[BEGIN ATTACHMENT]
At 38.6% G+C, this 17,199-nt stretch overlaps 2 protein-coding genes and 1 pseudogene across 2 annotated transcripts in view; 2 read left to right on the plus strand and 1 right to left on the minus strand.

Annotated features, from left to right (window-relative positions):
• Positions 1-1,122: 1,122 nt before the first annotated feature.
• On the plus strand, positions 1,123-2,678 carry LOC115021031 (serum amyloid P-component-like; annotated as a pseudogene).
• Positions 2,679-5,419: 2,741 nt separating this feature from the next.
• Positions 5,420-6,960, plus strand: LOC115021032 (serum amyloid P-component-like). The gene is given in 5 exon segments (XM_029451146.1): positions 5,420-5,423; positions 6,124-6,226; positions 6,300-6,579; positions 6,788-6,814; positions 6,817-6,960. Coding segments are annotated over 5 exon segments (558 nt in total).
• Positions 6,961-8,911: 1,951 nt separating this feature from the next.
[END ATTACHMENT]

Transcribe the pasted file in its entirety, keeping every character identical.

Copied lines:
At 38.6% G+C, this 17,199-nt stretch overlaps 2 protein-coding genes and 1 pseudogene across 2 annotated transcripts in view; 2 read left to right on the plus strand and 1 right to left on the minus strand.

Annotated features, from left to right (window-relative positions):
• Positions 1-1,122: 1,122 nt before the first annotated feature.
• On the plus strand, positions 1,123-2,678 carry LOC115021031 (serum amyloid P-component-like; annotated as a pseudogene).
• Positions 2,679-5,419: 2,741 nt separating this feature from the next.
• Positions 5,420-6,960, plus strand: LOC115021032 (serum amyloid P-component-like). The gene is given in 5 exon segments (XM_029451146.1): positions 5,420-5,423; positions 6,124-6,226; positions 6,300-6,579; positions 6,788-6,814; positions 6,817-6,960. Coding segments are annotated over 5 exon segments (558 nt in total).
• Positions 6,961-8,911: 1,951 nt separating this feature from the next.